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The column by Florida Bankers Association CEO Alex Sanchez, “Dick Durbin is coming for your credit card rewards,” demonstrates the problem when banking trade associations cater to the interests of their biggest banks instead of providing accurate information to all.
Let’s set the record straight: the Credit Card Competition Act, the bipartisan bill I introduced with Republican Senator Roger Marshall of Kansas, only applies to banks with more than $100 billion in assets. That’s just a handful of mega-banks. If you accept Sanchez’s premise that the bill imposes significant burdens on the banks to which it applies, then you have to concede that the bill would give smaller banks that are not subject to those burdens a competitive advantage against the big banks who are.
Sanchez says he represents community and regional banks. He should be honest with them. Just because giant banks like Wells Fargo, Citi, JPMorgan Chase, and Bank of America are represented on the Florida Bankers Association’s Board of Directors doesn’t mean the association should mislead its small bank members.
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Sanchez makes numerous other claims that require correction. For example, he says that the Credit Card Competition Act would not increase competition in the credit card industry. That is false. Our bill would shake up the Visa-Mastercard duopoly, which controls more than 80% of the U.S. credit card market and charges high transaction fees of about 2%-3% whenever a card is swiped. In 2021 alone, Visa, Mastercard and their card-issuing banks charged merchants a staggering $77 billion in credit card fees. Consumers bear these fees in the form of higher prices on everything from gas to groceries – and because the fees are charged as a percentage of the transaction, they increase with inflation.
Market competition typically helps keep fees in check, but Visa and Mastercard have structured the credit card industry to avoid competitive market pressures on their swipe fees. Visa and Mastercard set the fee rates for all cards in their network of banks, so the banks that issue the cards don’t have to compete with each other on the rates that merchants pay them. And when a consumer presents any Visa or Mastercard credit card to a merchant, a merchant has to accept it no matter how high the fees or else the merchant will lose access to all the cards issued by all the banks in the network.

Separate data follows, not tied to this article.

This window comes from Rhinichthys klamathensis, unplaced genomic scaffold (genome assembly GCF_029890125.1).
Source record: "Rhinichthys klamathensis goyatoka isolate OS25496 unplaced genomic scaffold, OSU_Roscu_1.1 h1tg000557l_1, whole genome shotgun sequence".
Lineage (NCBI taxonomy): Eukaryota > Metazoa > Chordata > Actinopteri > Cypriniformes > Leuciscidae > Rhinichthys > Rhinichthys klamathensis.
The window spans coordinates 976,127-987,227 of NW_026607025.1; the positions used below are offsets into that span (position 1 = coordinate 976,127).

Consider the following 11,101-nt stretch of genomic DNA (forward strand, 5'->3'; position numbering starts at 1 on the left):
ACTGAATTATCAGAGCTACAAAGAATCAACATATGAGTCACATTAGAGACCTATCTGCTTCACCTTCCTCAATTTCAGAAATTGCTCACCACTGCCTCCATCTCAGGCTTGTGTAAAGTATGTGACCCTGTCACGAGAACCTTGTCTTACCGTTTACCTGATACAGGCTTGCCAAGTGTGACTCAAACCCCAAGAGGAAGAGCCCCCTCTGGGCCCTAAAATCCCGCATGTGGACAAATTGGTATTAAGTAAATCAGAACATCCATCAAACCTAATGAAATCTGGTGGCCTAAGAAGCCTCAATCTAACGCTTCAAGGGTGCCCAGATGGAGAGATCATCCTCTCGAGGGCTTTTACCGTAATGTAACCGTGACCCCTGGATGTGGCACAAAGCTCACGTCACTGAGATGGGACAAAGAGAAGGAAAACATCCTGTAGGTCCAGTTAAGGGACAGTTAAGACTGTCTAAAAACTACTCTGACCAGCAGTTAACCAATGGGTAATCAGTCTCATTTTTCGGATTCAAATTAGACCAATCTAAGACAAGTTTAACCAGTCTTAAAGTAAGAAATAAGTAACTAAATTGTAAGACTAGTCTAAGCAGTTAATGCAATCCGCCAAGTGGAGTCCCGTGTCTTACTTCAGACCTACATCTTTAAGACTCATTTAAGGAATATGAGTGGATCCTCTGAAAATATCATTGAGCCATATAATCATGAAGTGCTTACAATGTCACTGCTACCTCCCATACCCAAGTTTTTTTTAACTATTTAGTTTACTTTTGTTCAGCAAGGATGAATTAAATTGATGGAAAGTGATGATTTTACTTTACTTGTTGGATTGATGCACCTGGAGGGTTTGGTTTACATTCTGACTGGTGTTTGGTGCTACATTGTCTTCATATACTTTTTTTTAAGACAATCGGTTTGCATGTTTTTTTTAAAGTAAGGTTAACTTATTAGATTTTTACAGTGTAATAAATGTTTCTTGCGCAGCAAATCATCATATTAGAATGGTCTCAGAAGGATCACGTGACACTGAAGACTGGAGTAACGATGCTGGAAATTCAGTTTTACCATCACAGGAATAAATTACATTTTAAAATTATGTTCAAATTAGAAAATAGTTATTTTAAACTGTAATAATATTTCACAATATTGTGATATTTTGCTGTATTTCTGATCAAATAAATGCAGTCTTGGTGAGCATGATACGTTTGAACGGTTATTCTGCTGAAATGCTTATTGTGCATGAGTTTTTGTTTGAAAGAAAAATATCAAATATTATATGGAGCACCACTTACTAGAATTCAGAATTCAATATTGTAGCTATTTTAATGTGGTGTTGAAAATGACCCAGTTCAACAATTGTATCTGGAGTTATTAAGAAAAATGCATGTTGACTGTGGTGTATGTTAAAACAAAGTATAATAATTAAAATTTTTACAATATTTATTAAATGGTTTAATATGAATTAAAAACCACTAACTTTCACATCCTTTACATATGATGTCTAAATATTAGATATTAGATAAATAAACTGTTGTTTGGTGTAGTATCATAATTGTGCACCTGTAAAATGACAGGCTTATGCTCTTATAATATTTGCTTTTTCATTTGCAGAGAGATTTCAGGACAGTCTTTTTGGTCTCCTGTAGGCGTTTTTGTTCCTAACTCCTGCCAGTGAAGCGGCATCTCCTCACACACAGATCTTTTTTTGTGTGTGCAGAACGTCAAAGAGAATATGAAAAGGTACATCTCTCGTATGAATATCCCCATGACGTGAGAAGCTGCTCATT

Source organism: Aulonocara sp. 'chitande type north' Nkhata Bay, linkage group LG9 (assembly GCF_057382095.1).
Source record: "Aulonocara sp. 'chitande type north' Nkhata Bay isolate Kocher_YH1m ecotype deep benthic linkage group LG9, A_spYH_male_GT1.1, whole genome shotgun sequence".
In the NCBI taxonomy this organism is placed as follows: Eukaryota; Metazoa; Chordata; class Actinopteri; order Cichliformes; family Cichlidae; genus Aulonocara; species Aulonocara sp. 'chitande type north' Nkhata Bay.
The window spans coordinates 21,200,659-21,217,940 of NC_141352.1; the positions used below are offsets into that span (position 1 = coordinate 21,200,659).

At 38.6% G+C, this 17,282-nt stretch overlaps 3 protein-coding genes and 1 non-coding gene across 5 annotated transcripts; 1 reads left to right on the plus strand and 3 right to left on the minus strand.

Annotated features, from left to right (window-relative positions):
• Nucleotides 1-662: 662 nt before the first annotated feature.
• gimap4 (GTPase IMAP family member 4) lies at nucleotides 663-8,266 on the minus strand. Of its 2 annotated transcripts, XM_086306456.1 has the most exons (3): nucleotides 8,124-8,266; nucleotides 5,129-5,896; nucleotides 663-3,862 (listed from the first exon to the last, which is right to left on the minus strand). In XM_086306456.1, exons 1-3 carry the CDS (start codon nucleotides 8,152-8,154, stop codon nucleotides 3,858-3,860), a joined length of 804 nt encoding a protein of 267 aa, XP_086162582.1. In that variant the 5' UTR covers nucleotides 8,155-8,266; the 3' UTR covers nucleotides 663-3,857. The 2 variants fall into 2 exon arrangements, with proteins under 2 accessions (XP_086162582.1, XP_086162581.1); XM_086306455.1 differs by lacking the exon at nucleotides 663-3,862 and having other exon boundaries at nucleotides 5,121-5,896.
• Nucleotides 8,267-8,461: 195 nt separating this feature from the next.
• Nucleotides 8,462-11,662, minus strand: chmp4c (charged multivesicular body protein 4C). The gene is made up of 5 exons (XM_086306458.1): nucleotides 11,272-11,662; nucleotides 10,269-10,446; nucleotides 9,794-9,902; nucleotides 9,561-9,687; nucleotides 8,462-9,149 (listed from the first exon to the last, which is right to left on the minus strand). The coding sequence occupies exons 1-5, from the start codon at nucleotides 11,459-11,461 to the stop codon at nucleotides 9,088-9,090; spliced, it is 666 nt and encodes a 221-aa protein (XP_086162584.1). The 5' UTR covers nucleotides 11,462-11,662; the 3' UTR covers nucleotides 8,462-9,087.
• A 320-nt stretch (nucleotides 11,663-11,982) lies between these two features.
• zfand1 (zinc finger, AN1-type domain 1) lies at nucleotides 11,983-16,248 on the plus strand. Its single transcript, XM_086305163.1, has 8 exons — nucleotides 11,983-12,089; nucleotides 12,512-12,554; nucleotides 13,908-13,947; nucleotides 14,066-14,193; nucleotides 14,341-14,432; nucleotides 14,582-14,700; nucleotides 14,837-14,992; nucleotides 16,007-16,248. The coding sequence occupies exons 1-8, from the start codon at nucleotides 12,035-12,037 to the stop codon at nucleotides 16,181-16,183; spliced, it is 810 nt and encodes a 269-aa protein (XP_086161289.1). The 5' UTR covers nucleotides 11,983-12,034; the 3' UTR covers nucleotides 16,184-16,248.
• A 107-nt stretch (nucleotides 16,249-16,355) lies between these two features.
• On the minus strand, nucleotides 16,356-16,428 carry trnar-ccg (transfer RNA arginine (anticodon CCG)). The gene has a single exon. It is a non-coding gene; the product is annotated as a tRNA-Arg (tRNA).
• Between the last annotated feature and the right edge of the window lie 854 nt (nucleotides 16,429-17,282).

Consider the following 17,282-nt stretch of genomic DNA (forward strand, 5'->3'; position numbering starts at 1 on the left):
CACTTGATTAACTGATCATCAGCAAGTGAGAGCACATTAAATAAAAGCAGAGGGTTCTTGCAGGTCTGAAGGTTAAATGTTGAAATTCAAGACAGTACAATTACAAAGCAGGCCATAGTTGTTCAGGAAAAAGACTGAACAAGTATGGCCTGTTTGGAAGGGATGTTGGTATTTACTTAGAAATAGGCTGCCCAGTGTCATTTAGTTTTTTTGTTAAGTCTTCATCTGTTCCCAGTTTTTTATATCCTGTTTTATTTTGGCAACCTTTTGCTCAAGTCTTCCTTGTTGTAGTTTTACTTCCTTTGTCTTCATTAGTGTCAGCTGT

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The Credit Card Competition Act would require the largest 30 or so banks in the country to enable two networks to be used on their credit cards, and at least one must be a network other than the Visa-Mastercard duopoly. In other words, a giant bank would choose a second network to put on their cards, and then merchants would get to choose which of those networks to use to process transactions. This competition and choice between networks would incentivize better service and lower fees. Federal law already requires debit cards to carry two networks, boosting competition and innovation among debit networks and helping hold down debit fees.
Sanchez claims that our bill will make credit card rewards disappear. Nonsense. Banks, not card networks, offer rewards programs, and they do so to attract cardholders to use their banks and not other banks. Increasing competition among networks will not diminish banks’ competition for cardholders. And again, our bill only applies to the largest handful of banks.
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Sanchez also claims that our bill would cause an increase in credit card fraud. But that would only happen if a big bank chose to add a second network that had shoddy security. As we’ve already seen with debit cards, banks don’t have any incentive to do that. Further, our bill would give merchants incentive to route the transaction over the network with better security, because card fraud losses are typically charged back to merchants. More competition will incentivize better security, not worse.
I understand why Visa, Mastercard and the mega-banks oppose our bill, because it takes these giants head-on. But the competition that this bill would create would significantly benefit consumers, small businesses, small networks, and, yes, small banks. It’s time for banking trade associations to level with their smaller members about this reality.
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